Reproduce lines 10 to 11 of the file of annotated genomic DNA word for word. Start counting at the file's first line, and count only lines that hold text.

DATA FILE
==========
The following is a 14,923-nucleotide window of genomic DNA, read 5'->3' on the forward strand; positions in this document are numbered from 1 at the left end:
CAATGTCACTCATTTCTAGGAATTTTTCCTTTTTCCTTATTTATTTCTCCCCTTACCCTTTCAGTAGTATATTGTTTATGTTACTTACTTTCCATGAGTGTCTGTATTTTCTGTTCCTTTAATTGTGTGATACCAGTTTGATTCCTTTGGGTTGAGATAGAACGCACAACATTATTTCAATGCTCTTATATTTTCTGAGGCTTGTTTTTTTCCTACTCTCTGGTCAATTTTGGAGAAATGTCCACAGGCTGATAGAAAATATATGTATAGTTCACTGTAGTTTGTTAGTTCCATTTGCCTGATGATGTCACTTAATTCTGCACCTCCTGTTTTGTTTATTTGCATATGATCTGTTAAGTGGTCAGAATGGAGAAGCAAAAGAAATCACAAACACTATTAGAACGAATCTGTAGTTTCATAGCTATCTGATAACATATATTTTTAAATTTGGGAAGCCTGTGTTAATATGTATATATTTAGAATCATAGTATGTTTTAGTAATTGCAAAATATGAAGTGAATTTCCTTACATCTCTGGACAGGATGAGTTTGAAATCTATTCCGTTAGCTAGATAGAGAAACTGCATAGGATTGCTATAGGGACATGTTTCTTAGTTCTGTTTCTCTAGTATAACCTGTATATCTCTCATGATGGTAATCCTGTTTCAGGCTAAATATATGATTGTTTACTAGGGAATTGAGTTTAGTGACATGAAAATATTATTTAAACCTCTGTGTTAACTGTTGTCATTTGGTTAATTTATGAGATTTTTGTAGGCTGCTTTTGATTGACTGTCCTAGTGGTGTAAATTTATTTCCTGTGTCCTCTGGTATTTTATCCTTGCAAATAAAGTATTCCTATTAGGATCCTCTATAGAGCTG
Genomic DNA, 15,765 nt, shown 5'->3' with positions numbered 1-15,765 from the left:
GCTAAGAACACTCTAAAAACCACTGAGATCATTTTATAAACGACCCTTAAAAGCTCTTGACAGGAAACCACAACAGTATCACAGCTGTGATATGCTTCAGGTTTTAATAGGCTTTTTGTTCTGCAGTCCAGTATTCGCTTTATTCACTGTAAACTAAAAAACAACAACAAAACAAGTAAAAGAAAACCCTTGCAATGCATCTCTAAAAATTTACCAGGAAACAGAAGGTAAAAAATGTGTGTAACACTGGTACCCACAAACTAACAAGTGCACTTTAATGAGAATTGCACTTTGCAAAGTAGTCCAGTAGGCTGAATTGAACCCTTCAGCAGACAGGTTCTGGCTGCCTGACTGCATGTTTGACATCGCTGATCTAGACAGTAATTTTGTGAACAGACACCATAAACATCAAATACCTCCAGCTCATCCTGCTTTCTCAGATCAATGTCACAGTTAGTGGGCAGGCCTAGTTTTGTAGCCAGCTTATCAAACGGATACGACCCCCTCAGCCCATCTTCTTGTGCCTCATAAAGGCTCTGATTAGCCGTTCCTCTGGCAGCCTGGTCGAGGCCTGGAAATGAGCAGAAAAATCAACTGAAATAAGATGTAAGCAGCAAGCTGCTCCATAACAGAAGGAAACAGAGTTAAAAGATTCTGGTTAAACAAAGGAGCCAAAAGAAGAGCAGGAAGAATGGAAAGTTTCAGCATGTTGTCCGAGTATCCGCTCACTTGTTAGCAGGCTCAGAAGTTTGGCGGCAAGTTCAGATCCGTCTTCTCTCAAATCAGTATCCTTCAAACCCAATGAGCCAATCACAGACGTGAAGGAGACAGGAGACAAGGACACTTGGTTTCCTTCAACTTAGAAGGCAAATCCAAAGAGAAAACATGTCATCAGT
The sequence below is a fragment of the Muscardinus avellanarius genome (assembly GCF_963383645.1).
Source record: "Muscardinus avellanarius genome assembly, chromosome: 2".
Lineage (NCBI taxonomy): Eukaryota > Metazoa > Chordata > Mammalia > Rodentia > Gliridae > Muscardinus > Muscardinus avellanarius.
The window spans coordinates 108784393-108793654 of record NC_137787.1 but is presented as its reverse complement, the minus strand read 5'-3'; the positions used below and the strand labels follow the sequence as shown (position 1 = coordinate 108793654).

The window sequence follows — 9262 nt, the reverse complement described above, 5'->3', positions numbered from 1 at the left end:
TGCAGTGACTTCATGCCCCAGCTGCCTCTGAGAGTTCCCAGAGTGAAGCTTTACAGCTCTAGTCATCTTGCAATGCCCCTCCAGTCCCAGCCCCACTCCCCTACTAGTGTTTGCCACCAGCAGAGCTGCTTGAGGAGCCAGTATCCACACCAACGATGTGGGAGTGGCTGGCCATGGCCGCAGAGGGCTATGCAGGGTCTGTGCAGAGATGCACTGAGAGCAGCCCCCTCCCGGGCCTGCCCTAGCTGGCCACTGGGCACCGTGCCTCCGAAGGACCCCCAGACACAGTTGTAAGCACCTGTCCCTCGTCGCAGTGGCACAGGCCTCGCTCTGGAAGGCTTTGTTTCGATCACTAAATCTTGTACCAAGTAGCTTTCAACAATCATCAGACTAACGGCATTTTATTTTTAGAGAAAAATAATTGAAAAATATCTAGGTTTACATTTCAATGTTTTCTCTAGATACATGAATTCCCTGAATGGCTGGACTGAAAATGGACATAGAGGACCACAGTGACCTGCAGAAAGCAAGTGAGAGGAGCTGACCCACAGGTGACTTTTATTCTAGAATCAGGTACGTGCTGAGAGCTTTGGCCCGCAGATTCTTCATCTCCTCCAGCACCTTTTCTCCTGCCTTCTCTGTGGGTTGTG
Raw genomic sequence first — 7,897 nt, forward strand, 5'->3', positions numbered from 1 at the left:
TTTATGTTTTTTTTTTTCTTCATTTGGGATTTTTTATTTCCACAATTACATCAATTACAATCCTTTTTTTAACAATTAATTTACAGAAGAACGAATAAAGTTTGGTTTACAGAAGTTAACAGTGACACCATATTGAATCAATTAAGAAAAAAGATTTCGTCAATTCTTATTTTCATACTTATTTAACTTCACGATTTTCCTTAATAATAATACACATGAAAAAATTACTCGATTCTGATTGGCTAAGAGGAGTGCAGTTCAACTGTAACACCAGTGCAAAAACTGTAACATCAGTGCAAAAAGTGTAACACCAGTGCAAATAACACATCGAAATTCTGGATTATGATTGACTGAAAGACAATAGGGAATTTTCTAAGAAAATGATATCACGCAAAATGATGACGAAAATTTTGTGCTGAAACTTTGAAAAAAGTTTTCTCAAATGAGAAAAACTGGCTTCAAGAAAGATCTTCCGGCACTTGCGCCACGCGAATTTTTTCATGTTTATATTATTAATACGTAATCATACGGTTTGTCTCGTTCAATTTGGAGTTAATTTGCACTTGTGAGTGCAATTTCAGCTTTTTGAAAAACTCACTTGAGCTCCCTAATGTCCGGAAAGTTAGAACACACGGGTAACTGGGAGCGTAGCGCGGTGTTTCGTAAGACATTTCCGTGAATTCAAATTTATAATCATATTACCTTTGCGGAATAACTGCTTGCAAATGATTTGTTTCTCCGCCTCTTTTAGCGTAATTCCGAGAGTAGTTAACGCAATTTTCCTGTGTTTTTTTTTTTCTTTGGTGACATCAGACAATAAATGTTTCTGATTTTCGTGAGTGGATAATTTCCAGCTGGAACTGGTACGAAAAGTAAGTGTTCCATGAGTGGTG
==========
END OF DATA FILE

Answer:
TGCAGTGACTTCATGCCCCAGCTGCCTCTGAGAGTTCCCAGAGTGAAGCTTTACAGCTCTAGTCATCTTGCAATGCCCCTCCAGTCCCAGCCCCACTCCCCTACTAGTGTTTGCCACCAGCAGAGCTGCTTGAGGAGCCAGTATCCACACCAACGATGTGGGAGTGGCTGGCCATGGCCGCAGAGGGCTATGCAGGGTCTGTGCAGAGATGCACTGAGAGCAGCCCCCTCCCGGGCCTGCCCTAGCTGGCCACTGGGCACCGTGCCTCCGAAGGACCCCCAGACACAGTTGTAAGCACCTGTCCCTCGTCGCAGTGGCACAGGCCTCGCTCTGGAAGGCTTTGTTTCGATCACTAAATCTTGTACCAAGTAGCTTTCAACAATCATCAGACTAACGGCATTTTATTTTTAGAGAAAAATAATTGAAAAATATCTAGGTTTACATTTCAATGTTTTCTCTAGATACATGAATTCCCTGAATGGCTGGACTGAAAATGGACATAGAGGACCACAGTGACCTGCAGAAAGCAAGTGAGAGGAGCTGACCCACAGGTGACTTTTATTCTAGAATCAGGTACGTGCTGAGAGCTTTGGCCCGCAGATTCTTCATCTCCTCCAGCACCTTTTCTCCTGCCTTCTCTGTGGGTTGTG
Raw genomic sequence first — 7,897 nt, forward strand, 5'->3', positions numbered from 1 at the left: